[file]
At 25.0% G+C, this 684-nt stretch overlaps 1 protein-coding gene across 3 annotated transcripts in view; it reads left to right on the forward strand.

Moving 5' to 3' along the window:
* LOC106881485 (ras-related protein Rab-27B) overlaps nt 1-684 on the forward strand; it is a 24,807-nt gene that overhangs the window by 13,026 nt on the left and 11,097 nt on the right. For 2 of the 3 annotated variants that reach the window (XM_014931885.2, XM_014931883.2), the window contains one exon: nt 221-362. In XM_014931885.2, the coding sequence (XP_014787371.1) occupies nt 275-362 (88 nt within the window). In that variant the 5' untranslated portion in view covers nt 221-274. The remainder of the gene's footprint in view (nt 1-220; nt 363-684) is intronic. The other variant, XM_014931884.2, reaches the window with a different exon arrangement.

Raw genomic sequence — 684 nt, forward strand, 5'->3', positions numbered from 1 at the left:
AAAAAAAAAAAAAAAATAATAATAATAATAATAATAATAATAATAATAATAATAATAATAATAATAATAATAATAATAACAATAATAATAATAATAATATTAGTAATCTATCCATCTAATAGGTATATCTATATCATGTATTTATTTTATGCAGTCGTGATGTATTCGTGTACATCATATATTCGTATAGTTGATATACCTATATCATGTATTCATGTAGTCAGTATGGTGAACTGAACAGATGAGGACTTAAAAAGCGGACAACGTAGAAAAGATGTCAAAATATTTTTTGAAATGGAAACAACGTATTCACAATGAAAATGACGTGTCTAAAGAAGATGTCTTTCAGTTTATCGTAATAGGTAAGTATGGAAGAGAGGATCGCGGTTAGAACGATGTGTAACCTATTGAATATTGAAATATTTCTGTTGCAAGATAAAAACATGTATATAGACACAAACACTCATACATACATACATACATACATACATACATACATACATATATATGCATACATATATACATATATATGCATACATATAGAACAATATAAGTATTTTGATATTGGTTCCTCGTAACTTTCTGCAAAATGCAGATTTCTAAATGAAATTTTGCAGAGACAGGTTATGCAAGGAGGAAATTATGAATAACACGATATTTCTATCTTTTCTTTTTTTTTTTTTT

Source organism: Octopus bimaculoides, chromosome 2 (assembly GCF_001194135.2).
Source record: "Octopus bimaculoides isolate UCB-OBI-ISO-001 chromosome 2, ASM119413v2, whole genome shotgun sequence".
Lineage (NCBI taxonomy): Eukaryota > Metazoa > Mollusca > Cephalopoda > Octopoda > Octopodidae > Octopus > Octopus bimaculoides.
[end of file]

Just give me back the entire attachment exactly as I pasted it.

At 25.0% G+C, this 684-nt stretch overlaps 1 protein-coding gene across 3 annotated transcripts in view; it reads left to right on the forward strand.

Moving 5' to 3' along the window:
* LOC106881485 (ras-related protein Rab-27B) overlaps nt 1-684 on the forward strand; it is a 24,807-nt gene that overhangs the window by 13,026 nt on the left and 11,097 nt on the right. For 2 of the 3 annotated variants that reach the window (XM_014931885.2, XM_014931883.2), the window contains one exon: nt 221-362. In XM_014931885.2, the coding sequence (XP_014787371.1) occupies nt 275-362 (88 nt within the window). In that variant the 5' untranslated portion in view covers nt 221-274. The remainder of the gene's footprint in view (nt 1-220; nt 363-684) is intronic. The other variant, XM_014931884.2, reaches the window with a different exon arrangement.

Raw genomic sequence — 684 nt, forward strand, 5'->3', positions numbered from 1 at the left:
AAAAAAAAAAAAAAAATAATAATAATAATAATAATAATAATAATAATAATAATAATAATAATAATAATAATAATAATAACAATAATAATAATAATAATATTAGTAATCTATCCATCTAATAGGTATATCTATATCATGTATTTATTTTATGCAGTCGTGATGTATTCGTGTACATCATATATTCGTATAGTTGATATACCTATATCATGTATTCATGTAGTCAGTATGGTGAACTGAACAGATGAGGACTTAAAAAGCGGACAACGTAGAAAAGATGTCAAAATATTTTTTGAAATGGAAACAACGTATTCACAATGAAAATGACGTGTCTAAAGAAGATGTCTTTCAGTTTATCGTAATAGGTAAGTATGGAAGAGAGGATCGCGGTTAGAACGATGTGTAACCTATTGAATATTGAAATATTTCTGTTGCAAGATAAAAACATGTATATAGACACAAACACTCATACATACATACATACATACATACATACATACATACATATATATGCATACATATATACATATATATGCATACATATAGAACAATATAAGTATTTTGATATTGGTTCCTCGTAACTTTCTGCAAAATGCAGATTTCTAAATGAAATTTTGCAGAGACAGGTTATGCAAGGAGGAAATTATGAATAACACGATATTTCTATCTTTTCTTTTTTTTTTTTTT

Source organism: Octopus bimaculoides, chromosome 2 (assembly GCF_001194135.2).
Source record: "Octopus bimaculoides isolate UCB-OBI-ISO-001 chromosome 2, ASM119413v2, whole genome shotgun sequence".
Lineage (NCBI taxonomy): Eukaryota > Metazoa > Mollusca > Cephalopoda > Octopoda > Octopodidae > Octopus > Octopus bimaculoides.